At this point, I figured my best bet was to hold heading until I crossed the turnpike and then turn east. I was 99% sure I was too far west. When I found the pike, I still couldn’t spot any of my other landmarks. Shortly after turning east, I found the highway going south, then an airport, and then the Bearhawk entering the left downwind. I had caught up just in time.
At Southbridge, the airport manager came over to greet us. The airport looked in reasonable shape for having suffered a tornado. They were digging a big foundation hole for a new terminal building. Many of the hangars looked like they predated the tornado. There was one old 1940’s vintage orange hangar with “Maint. hangar” printed in large faded letters on its sliding doors. Outside on the ramp, the row of tiedowns was filled with airplanes.
The diner is a wood building built around a real old diner car. The metal car overlooks the airport and a new deck. The new owners rearranged the traffic flow, so everyone looked confused when they entered. You now enter through the wood building on the east side. You order at the counter on the way in, and then pick out your seats in the railroad car. We chose the bar seating for a little more elbow room. I enjoyed my Polish breakfast special. My only real complaint was the diner car was a little cold.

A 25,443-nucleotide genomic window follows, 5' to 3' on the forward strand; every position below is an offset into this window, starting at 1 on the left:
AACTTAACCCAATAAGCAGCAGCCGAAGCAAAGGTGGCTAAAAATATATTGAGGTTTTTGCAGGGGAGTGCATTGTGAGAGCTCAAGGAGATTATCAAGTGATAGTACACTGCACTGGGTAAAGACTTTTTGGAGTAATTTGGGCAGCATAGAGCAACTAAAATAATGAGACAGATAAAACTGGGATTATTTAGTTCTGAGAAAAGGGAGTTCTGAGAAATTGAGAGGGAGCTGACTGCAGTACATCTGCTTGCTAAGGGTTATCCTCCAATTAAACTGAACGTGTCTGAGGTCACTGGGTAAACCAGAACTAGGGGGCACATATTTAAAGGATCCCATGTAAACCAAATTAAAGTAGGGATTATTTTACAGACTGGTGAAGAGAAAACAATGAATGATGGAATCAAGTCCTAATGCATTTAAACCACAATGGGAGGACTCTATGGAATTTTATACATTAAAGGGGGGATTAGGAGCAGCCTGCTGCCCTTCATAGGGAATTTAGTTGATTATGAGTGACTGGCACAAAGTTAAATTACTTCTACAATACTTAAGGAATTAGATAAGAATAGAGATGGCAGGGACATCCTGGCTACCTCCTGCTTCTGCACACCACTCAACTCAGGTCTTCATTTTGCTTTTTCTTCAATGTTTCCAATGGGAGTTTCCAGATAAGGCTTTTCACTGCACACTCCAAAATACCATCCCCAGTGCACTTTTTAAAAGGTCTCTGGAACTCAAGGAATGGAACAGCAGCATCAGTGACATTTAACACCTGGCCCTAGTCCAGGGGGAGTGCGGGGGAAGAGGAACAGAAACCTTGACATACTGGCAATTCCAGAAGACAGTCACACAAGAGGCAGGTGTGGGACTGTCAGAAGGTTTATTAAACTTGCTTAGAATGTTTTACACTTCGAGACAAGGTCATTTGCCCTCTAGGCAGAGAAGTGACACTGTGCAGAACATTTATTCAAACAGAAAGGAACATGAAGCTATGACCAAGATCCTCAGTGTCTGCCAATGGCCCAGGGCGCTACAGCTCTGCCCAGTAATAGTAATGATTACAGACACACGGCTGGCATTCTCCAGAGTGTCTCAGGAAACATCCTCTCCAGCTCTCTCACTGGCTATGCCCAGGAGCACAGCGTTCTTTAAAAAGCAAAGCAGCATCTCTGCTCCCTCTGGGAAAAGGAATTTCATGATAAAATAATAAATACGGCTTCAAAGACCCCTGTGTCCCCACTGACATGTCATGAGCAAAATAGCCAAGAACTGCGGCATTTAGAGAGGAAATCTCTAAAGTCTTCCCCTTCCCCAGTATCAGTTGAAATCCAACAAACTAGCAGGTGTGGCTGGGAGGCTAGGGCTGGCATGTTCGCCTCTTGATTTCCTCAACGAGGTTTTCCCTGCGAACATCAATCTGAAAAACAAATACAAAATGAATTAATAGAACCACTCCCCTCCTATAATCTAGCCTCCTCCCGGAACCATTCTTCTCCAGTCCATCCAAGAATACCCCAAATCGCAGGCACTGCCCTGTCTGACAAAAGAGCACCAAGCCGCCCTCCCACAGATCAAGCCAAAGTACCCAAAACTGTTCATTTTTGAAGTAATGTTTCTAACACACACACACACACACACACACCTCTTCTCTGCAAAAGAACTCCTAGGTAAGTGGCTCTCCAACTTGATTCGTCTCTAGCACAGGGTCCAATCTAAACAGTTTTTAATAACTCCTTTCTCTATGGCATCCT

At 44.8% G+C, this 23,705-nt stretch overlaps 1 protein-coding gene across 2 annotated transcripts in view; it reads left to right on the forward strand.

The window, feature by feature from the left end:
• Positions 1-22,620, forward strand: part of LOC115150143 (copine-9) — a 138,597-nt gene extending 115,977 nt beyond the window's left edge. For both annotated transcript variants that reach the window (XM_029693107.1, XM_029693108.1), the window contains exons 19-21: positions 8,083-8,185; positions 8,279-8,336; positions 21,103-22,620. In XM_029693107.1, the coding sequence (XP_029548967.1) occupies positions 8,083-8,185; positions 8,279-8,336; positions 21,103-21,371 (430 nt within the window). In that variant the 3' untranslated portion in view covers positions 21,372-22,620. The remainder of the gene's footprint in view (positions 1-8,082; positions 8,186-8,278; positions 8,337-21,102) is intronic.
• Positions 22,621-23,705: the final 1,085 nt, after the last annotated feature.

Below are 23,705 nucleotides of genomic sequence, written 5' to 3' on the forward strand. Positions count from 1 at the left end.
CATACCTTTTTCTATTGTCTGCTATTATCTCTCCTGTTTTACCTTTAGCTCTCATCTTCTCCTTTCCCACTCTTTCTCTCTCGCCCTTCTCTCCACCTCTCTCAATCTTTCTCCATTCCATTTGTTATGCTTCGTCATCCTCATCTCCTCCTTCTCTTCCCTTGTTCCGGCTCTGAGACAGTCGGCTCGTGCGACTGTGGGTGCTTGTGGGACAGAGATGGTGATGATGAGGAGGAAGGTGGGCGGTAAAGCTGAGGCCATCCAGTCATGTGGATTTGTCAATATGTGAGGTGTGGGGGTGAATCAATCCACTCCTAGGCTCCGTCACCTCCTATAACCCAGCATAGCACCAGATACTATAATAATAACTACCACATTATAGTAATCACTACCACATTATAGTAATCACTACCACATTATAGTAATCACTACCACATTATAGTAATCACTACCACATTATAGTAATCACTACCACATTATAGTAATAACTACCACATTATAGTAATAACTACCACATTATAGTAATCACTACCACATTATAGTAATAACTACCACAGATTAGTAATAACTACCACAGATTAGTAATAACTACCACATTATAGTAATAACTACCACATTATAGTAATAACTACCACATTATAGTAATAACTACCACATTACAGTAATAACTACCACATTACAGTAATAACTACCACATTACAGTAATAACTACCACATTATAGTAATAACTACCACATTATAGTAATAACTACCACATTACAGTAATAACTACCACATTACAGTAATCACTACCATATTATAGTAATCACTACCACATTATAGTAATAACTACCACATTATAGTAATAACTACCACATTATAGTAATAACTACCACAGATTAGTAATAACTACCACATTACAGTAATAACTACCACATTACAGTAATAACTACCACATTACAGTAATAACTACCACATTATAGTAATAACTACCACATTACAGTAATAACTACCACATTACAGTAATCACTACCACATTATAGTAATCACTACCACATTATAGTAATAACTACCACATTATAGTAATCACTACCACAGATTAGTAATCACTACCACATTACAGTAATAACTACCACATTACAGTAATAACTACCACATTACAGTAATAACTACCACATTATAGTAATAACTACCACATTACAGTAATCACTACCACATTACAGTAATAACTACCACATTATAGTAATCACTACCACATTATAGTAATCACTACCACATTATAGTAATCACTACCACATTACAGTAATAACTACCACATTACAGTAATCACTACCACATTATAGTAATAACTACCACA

After breakfast, Mike kept socializing with everyone in the diner. Tyson and I had to head home. We fueled up at the new self serve pump. I augmented my flight plan with some more notes (in blue). At Tyson’s suggestion, I set my DG after my run up to ensure the vacuum pump was running at full speed. Up in the air, I decided to practice a few more landings on the way home. I stopped at Spencer and Fitchburg. East of Wachusett, a tow plane pulled a glider up from Sterling and overhead. The wind at Fitchburg was steady 13 knots straight down runway 32. It seemed like a great day to practice cross wind landings, but Spencer had been too sheltered in the trees. Fitchburg was way to busy for me to use the crosswind runway. So I deviated west and tried out Gardner. No luck there either. Instead I practiced wheel landings and then headed back to Brookline. Tyson caught a video of my less than stellar landing over the trees.
Click for video https://vimeo.com/159779381
Watching my artificial horizon tumble about on the flight back, I again considered selling my RV-4. The question is what to replace it with. I could buy a nicer RV-4. However, my air work practicing landings on the way home was sloppy. I don’t hold speeds or altitudes as well as I should. My rudder coordination isn’t as good as it should be. And I’m terrible at remembering to correct for cross winds. The RV-4 is forgiving of all this. Maybe I should replace the RV with a completely different airplane that would force me to expand my comfort zone.